This episode covers what happens when local leaders in rural areas come together to go after a specific goal. I’m excited to dive into this with two individuals who are working every day to help rural communities accomplish great things.
I first talk to Hickman County, Kentucky judge/executive Kenny Wilson (2:53). Hickman County has just under 5,000 people, and the county seat, Clinton, has around 1,400. Area business is primarily in the agriculture industry, and a major push for industrial hemp is underway.
Wilson, who has lived in Hickman County all his life, wants to see more good jobs in the community. He raves about the young people the school district churns out and wants to see more of the kids move home and find good jobs. He says a big part of the reason is selfish: he wants his own children and grandchildren to be close by so he and his wife can enjoy them.
Recently, a piece of land with a lake was deeded to the county for one dollar. Wilson talks about how leaders came together to transform the ground into a community park, complete with a Farmer’s Market Pavilion and a fully stocked lake for fishing.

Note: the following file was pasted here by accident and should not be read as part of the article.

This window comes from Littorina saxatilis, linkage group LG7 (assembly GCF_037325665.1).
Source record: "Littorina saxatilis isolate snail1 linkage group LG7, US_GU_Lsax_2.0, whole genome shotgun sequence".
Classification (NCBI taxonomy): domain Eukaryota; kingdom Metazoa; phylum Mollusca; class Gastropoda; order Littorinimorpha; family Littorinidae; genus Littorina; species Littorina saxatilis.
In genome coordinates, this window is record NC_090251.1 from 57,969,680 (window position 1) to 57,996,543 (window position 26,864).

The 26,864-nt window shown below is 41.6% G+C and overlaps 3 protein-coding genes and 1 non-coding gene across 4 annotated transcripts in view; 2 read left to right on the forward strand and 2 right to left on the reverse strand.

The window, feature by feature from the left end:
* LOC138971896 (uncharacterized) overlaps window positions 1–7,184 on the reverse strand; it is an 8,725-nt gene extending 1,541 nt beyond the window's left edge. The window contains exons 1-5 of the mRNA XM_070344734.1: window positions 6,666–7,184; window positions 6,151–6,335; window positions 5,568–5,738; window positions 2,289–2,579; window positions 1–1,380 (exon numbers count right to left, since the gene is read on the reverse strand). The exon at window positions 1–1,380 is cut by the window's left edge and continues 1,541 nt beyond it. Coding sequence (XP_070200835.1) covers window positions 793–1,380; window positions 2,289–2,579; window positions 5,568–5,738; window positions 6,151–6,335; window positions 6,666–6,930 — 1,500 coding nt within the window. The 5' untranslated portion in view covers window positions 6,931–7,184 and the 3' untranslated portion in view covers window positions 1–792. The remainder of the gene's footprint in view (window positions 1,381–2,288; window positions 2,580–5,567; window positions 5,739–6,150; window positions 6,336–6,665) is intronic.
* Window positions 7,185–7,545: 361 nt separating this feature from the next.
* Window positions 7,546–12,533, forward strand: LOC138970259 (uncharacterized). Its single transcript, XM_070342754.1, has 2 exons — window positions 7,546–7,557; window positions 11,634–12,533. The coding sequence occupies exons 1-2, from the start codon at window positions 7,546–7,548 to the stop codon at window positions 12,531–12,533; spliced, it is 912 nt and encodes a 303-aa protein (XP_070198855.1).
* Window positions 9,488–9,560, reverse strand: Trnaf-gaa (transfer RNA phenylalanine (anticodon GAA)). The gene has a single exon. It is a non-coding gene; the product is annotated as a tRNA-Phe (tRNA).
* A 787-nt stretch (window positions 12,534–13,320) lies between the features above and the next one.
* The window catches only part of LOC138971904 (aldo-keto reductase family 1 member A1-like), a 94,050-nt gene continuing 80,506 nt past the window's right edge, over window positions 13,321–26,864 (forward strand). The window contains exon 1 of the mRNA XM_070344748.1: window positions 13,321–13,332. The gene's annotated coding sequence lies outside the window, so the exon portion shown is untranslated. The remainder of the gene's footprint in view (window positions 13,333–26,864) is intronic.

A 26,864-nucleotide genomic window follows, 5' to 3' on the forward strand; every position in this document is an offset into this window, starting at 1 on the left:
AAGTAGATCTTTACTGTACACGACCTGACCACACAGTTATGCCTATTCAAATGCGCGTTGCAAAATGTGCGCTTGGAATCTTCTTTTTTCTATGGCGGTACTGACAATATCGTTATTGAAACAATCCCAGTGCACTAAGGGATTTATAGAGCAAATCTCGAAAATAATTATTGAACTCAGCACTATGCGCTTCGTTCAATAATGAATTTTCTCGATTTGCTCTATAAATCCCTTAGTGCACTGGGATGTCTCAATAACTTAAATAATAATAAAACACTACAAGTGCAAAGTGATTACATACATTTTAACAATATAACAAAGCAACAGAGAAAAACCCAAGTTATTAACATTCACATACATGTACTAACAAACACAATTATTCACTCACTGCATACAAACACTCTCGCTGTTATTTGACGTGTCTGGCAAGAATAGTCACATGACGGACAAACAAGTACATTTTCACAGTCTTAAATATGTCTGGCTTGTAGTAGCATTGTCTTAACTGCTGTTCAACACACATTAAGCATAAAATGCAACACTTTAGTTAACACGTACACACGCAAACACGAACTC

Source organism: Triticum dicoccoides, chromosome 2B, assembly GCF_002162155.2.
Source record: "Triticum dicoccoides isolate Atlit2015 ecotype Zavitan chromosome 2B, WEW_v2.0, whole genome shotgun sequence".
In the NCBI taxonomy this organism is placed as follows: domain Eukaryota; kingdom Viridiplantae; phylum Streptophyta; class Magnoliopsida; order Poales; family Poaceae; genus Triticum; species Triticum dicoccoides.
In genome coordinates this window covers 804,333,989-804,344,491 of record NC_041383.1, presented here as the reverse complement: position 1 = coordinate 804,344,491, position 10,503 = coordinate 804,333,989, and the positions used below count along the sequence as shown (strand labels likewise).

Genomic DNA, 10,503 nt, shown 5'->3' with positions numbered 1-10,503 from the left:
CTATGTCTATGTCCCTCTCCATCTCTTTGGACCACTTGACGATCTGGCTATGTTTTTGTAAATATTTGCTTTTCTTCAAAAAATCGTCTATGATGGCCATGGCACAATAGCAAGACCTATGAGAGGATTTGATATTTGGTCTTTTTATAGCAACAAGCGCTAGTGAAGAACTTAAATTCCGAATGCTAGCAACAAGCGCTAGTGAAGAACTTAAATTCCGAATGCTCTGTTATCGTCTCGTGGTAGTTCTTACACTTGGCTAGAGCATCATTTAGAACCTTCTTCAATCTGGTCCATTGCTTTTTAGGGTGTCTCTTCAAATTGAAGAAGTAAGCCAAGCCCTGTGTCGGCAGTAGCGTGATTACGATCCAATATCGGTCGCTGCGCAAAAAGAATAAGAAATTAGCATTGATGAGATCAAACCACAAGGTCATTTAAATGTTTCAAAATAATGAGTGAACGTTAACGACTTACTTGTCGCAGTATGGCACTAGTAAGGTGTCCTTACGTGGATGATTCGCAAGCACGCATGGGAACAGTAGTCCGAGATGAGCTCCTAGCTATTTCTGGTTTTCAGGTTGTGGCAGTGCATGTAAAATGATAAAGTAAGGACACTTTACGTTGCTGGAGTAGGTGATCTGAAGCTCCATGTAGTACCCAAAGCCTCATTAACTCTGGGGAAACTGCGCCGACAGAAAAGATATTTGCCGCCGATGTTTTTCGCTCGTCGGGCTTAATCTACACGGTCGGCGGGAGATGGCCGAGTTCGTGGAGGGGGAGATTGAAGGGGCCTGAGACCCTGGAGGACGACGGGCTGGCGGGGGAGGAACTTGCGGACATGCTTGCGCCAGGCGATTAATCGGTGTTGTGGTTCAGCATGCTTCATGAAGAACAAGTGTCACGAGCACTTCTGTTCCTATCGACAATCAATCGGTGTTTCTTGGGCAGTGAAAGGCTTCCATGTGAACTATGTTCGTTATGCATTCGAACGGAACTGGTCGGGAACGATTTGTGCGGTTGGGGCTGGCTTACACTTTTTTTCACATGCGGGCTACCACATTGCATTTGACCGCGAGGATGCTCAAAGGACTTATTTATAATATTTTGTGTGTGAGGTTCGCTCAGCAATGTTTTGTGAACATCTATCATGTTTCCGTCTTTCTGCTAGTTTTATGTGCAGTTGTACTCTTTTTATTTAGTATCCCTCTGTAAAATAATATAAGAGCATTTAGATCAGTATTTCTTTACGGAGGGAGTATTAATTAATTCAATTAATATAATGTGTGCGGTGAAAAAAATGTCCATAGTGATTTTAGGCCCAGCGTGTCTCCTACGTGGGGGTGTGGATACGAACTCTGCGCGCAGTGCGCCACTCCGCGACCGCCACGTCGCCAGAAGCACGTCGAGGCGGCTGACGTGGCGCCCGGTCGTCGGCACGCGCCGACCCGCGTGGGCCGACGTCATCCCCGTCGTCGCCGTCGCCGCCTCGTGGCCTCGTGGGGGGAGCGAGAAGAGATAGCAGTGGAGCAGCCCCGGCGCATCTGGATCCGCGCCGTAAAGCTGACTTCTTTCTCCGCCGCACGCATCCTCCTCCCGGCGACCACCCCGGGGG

We then take a broader view of local leadership with Cynthia Nikitin (18:51), who is the director of the Citizens’ Institute on Rural Design. This organization provides grants to rural communities for rural design workshops, bringing local leaders together to create plans for things like building renovations, town centers and downtown layouts. The workshops allow leaders to create comprehensive plans they can use to raise funding to make their projects a reality.
Nikitin points out the importance of forward-thinking rural leaders who can bring people together, establish a vision and work collaboratively to make it happen. She talks about the importance of investing in our own communities and understanding that change will always be constant, and we must get ahead of that change.